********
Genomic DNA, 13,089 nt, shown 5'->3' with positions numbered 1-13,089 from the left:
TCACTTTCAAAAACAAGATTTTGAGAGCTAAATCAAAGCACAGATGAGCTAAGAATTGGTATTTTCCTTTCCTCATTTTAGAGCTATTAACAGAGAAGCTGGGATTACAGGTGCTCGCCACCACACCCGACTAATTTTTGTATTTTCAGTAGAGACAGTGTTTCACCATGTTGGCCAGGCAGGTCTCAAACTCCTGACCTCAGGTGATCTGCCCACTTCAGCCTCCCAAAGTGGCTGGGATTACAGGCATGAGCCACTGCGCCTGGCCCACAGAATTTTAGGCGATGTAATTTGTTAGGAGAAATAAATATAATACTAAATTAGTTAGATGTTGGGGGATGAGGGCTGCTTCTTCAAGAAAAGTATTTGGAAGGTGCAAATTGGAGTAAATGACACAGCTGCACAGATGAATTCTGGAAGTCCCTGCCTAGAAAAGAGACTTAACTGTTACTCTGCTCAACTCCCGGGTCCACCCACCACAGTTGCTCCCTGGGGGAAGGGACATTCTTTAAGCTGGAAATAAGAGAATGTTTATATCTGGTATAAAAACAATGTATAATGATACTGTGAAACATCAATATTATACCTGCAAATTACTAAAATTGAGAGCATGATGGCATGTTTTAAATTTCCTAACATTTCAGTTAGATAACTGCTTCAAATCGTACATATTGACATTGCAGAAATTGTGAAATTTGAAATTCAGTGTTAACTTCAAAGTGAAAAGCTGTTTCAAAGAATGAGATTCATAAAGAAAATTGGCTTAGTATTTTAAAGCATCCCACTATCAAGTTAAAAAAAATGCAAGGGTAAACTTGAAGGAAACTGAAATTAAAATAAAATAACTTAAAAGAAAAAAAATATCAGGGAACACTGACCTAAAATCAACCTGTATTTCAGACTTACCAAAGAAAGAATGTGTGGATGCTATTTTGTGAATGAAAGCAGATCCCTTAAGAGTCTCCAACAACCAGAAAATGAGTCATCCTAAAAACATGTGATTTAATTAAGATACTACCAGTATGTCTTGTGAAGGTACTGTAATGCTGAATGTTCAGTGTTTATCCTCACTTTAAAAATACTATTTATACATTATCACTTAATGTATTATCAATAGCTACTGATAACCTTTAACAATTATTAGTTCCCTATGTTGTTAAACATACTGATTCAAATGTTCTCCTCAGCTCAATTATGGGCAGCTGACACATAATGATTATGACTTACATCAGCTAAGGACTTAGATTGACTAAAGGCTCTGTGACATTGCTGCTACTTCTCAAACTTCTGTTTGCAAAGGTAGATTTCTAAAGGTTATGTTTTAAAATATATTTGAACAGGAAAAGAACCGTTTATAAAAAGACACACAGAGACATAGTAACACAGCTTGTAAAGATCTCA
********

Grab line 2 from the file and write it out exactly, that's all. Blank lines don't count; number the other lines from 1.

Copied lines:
TCACTTTCAAAAACAAGATTTTGAGAGCTAAATCAAAGCACAGATGAGCTAAGAATTGGTATTTTCCTTTCCTCATTTTAGAGCTATTAACAGAGAAGCTGGGATTACAGGTGCTCGCCACCACACCCGACTAATTTTTGTATTTTCAGTAGAGACAGTGTTTCACCATGTTGGCCAGGCAGGTCTCAAACTCCTGACCTCAGGTGATCTGCCCACTTCAGCCTCCCAAAGTGGCTGGGATTACAGGCATGAGCCACTGCGCCTGGCCCACAGAATTTTAGGCGATGTAATTTGTTAGGAGAAATAAATATAATACTAAATTAGTTAGATGTTGGGGGATGAGGGCTGCTTCTTCAAGAAAAGTATTTGGAAGGTGCAAATTGGAGTAAATGACACAGCTGCACAGATGAATTCTGGAAGTCCCTGCCTAGAAAAGAGACTTAACTGTTACTCTGCTCAACTCCCGGGTCCACCCACCACAGTTGCTCCCTGGGGGAAGGGACATTCTTTAAGCTGGAAATAAGAGAATGTTTATATCTGGTATAAAAACAATGTATAATGATACTGTGAAACATCAATATTATACCTGCAAATTACTAAAATTGAGAGCATGATGGCATGTTTTAAATTTCCTAACATTTCAGTTAGATAACTGCTTCAAATCGTACATATTGACATTGCAGAAATTGTGAAATTTGAAATTCAGTGTTAACTTCAAAGTGAAAAGCTGTTTCAAAGAATGAGATTCATAAAGAAAATTGGCTTAGTATTTTAAAGCATCCCACTATCAAGTTAAAAAAAATGCAAGGGTAAACTTGAAGGAAACTGAAATTAAAATAAAATAACTTAAAAGAAAAAAAATATCAGGGAACACTGACCTAAAATCAACCTGTATTTCAGACTTACCAAAGAAAGAATGTGTGGATGCTATTTTGTGAATGAAAGCAGATCCCTTAAGAGTCTCCAACAACCAGAAAATGAGTCATCCTAAAAACATGTGATTTAATTAAGATACTACCAGTATGTCTTGTGAAGGTACTGTAATGCTGAATGTTCAGTGTTTATCCTCACTTTAAAAATACTATTTATACATTATCACTTAATGTATTATCAATAGCTACTGATAACCTTTAACAATTATTAGTTCCCTATGTTGTTAAACATACTGATTCAAATGTTCTCCTCAGCTCAATTATGGGCAGCTGACACATAATGATTATGACTTACATCAGCTAAGGACTTAGATTGACTAAAGGCTCTGTGACATTGCTGCTACTTCTCAAACTTCTGTTTGCAAAGGTAGATTTCTAAAGGTTATGTTTTAAAATATATTTGAACAGGAAAAGAACCGTTTATAAAAAGACACACAGAGACATAGTAACACAGCTTGTAAAGATCTCA